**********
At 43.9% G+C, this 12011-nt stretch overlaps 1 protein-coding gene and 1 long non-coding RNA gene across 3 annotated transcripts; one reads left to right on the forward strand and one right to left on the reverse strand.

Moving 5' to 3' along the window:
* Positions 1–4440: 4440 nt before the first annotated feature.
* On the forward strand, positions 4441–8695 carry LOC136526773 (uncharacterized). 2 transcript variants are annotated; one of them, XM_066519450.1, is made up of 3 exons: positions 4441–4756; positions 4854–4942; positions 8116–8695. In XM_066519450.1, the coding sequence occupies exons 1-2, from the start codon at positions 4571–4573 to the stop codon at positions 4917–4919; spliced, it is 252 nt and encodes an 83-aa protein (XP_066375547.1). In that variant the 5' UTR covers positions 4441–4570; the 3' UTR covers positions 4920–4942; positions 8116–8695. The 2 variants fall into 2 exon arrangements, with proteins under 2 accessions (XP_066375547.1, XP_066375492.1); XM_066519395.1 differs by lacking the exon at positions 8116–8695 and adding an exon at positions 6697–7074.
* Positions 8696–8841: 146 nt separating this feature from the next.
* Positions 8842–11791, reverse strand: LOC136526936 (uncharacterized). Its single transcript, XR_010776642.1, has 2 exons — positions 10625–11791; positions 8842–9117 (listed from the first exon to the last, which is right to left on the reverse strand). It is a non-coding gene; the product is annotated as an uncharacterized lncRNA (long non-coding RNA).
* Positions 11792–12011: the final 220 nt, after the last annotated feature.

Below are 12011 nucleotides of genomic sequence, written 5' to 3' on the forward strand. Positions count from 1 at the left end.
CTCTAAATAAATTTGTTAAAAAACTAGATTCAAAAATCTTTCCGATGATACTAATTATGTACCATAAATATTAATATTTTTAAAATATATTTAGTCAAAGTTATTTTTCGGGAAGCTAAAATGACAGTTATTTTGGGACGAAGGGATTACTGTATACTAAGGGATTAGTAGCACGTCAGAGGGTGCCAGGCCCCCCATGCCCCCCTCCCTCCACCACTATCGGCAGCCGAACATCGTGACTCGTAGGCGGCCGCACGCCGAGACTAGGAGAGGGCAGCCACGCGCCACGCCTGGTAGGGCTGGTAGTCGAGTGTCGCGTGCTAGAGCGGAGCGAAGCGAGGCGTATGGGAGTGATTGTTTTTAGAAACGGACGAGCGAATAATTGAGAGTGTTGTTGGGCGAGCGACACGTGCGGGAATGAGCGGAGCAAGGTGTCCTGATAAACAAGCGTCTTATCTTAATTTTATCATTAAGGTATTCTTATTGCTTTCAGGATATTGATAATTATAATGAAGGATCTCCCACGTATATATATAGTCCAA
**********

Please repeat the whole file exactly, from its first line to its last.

At 43.9% G+C, this 12011-nt stretch overlaps 1 protein-coding gene and 1 long non-coding RNA gene across 3 annotated transcripts; one reads left to right on the forward strand and one right to left on the reverse strand.

Moving 5' to 3' along the window:
* Positions 1–4440: 4440 nt before the first annotated feature.
* On the forward strand, positions 4441–8695 carry LOC136526773 (uncharacterized). 2 transcript variants are annotated; one of them, XM_066519450.1, is made up of 3 exons: positions 4441–4756; positions 4854–4942; positions 8116–8695. In XM_066519450.1, the coding sequence occupies exons 1-2, from the start codon at positions 4571–4573 to the stop codon at positions 4917–4919; spliced, it is 252 nt and encodes an 83-aa protein (XP_066375547.1). In that variant the 5' UTR covers positions 4441–4570; the 3' UTR covers positions 4920–4942; positions 8116–8695. The 2 variants fall into 2 exon arrangements, with proteins under 2 accessions (XP_066375547.1, XP_066375492.1); XM_066519395.1 differs by lacking the exon at positions 8116–8695 and adding an exon at positions 6697–7074.
* Positions 8696–8841: 146 nt separating this feature from the next.
* Positions 8842–11791, reverse strand: LOC136526936 (uncharacterized). Its single transcript, XR_010776642.1, has 2 exons — positions 10625–11791; positions 8842–9117 (listed from the first exon to the last, which is right to left on the reverse strand). It is a non-coding gene; the product is annotated as an uncharacterized lncRNA (long non-coding RNA).
* Positions 11792–12011: the final 220 nt, after the last annotated feature.

Below are 12011 nucleotides of genomic sequence, written 5' to 3' on the forward strand. Positions count from 1 at the left end.
CTCTAAATAAATTTGTTAAAAAACTAGATTCAAAAATCTTTCCGATGATACTAATTATGTACCATAAATATTAATATTTTTAAAATATATTTAGTCAAAGTTATTTTTCGGGAAGCTAAAATGACAGTTATTTTGGGACGAAGGGATTACTGTATACTAAGGGATTAGTAGCACGTCAGAGGGTGCCAGGCCCCCCATGCCCCCCTCCCTCCACCACTATCGGCAGCCGAACATCGTGACTCGTAGGCGGCCGCACGCCGAGACTAGGAGAGGGCAGCCACGCGCCACGCCTGGTAGGGCTGGTAGTCGAGTGTCGCGTGCTAGAGCGGAGCGAAGCGAGGCGTATGGGAGTGATTGTTTTTAGAAACGGACGAGCGAATAATTGAGAGTGTTGTTGGGCGAGCGACACGTGCGGGAATGAGCGGAGCAAGGTGTCCTGATAAACAAGCGTCTTATCTTAATTTTATCATTAAGGTATTCTTATTGCTTTCAGGATATTGATAATTATAATGAAGGATCTCCCACGTATATATATAGTCCAA